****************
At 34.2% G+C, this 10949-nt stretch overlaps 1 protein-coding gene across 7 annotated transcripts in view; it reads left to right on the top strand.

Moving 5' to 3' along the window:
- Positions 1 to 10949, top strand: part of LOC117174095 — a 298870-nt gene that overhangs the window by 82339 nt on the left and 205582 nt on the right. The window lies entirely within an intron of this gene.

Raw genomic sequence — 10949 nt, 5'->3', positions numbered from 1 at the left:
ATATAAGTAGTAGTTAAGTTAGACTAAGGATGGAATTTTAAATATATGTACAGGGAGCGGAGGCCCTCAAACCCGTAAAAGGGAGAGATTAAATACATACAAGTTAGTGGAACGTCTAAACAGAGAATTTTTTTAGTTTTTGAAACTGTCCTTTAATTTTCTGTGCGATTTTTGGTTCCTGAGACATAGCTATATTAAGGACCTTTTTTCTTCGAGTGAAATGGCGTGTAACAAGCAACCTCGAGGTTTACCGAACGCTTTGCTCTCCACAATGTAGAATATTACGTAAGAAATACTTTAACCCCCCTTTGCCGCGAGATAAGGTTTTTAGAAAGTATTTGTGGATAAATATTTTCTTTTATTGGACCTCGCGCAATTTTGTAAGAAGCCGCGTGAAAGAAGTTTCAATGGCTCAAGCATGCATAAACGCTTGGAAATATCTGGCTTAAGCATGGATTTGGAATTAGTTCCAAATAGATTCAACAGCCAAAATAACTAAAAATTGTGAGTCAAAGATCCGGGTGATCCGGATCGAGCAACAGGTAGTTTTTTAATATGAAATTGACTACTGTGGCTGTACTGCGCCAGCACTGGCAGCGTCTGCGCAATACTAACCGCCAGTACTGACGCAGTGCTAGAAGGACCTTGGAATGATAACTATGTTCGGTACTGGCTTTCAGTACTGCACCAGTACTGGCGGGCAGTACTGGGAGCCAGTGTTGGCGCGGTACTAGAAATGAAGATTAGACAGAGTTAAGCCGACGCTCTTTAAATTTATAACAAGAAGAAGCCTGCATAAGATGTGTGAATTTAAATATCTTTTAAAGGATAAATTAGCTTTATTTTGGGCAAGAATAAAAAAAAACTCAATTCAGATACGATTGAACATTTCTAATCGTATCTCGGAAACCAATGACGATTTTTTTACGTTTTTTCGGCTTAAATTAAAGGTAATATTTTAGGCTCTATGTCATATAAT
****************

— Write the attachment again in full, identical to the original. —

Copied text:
At 34.2% G+C, this 10949-nt stretch overlaps 1 protein-coding gene across 7 annotated transcripts in view; it reads left to right on the top strand.

Moving 5' to 3' along the window:
- Positions 1 to 10949, top strand: part of LOC117174095 — a 298870-nt gene that overhangs the window by 82339 nt on the left and 205582 nt on the right. The window lies entirely within an intron of this gene.

Raw genomic sequence — 10949 nt, 5'->3', positions numbered from 1 at the left:
ATATAAGTAGTAGTTAAGTTAGACTAAGGATGGAATTTTAAATATATGTACAGGGAGCGGAGGCCCTCAAACCCGTAAAAGGGAGAGATTAAATACATACAAGTTAGTGGAACGTCTAAACAGAGAATTTTTTTAGTTTTTGAAACTGTCCTTTAATTTTCTGTGCGATTTTTGGTTCCTGAGACATAGCTATATTAAGGACCTTTTTTCTTCGAGTGAAATGGCGTGTAACAAGCAACCTCGAGGTTTACCGAACGCTTTGCTCTCCACAATGTAGAATATTACGTAAGAAATACTTTAACCCCCCTTTGCCGCGAGATAAGGTTTTTAGAAAGTATTTGTGGATAAATATTTTCTTTTATTGGACCTCGCGCAATTTTGTAAGAAGCCGCGTGAAAGAAGTTTCAATGGCTCAAGCATGCATAAACGCTTGGAAATATCTGGCTTAAGCATGGATTTGGAATTAGTTCCAAATAGATTCAACAGCCAAAATAACTAAAAATTGTGAGTCAAAGATCCGGGTGATCCGGATCGAGCAACAGGTAGTTTTTTAATATGAAATTGACTACTGTGGCTGTACTGCGCCAGCACTGGCAGCGTCTGCGCAATACTAACCGCCAGTACTGACGCAGTGCTAGAAGGACCTTGGAATGATAACTATGTTCGGTACTGGCTTTCAGTACTGCACCAGTACTGGCGGGCAGTACTGGGAGCCAGTGTTGGCGCGGTACTAGAAATGAAGATTAGACAGAGTTAAGCCGACGCTCTTTAAATTTATAACAAGAAGAAGCCTGCATAAGATGTGTGAATTTAAATATCTTTTAAAGGATAAATTAGCTTTATTTTGGGCAAGAATAAAAAAAAACTCAATTCAGATACGATTGAACATTTCTAATCGTATCTCGGAAACCAATGACGATTTTTTTACGTTTTTTCGGCTTAAATTAAAGGTAATATTTTAGGCTCTATGTCATATAAT